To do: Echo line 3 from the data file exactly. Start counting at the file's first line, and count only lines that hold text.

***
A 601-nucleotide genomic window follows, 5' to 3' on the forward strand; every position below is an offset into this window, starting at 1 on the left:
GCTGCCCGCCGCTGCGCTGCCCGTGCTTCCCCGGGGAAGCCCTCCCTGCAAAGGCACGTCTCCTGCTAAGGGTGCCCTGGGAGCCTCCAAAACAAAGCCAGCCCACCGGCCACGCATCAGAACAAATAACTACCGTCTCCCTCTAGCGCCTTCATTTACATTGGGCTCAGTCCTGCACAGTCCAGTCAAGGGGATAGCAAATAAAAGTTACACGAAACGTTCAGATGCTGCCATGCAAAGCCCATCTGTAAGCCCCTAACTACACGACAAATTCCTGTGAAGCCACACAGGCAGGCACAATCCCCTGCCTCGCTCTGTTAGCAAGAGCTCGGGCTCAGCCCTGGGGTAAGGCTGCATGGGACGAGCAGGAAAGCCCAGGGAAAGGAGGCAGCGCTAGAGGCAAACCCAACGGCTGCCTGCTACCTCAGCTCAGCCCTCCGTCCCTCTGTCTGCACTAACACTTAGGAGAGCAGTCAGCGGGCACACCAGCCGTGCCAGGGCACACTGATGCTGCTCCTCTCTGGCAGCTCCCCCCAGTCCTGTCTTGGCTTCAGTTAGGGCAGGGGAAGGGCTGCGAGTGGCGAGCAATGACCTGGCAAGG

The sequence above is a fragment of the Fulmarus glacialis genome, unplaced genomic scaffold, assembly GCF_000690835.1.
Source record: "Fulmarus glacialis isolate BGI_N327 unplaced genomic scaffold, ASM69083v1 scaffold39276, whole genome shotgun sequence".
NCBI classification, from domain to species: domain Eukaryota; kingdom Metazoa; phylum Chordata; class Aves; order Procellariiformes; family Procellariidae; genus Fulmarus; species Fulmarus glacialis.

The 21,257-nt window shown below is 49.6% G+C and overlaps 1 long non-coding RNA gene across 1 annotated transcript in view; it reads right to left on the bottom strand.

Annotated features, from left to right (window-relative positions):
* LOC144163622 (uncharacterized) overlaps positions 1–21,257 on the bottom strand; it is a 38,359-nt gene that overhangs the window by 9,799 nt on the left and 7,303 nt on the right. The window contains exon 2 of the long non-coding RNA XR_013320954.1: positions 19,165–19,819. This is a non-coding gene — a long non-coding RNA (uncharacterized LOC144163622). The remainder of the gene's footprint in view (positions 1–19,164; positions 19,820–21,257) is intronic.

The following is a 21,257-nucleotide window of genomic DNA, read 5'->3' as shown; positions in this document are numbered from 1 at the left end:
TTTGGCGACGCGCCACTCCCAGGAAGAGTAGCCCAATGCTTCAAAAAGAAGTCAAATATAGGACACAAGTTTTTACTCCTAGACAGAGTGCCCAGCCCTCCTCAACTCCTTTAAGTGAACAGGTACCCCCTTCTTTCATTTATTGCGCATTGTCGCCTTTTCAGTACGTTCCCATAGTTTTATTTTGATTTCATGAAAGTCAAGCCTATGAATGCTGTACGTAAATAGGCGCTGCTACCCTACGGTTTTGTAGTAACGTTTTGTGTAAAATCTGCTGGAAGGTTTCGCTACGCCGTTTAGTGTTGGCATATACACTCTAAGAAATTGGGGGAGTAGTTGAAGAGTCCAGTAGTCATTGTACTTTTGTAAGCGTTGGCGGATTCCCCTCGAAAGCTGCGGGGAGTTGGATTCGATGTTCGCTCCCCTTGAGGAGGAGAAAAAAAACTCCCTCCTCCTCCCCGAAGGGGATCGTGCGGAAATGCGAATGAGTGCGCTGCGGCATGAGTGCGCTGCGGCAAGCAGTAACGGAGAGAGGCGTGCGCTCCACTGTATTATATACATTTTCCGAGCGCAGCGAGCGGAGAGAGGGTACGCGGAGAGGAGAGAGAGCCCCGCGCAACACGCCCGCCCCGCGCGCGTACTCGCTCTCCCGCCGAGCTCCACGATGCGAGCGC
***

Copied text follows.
The sequence above is a fragment of the Fulmarus glacialis genome, unplaced genomic scaffold, assembly GCF_000690835.1.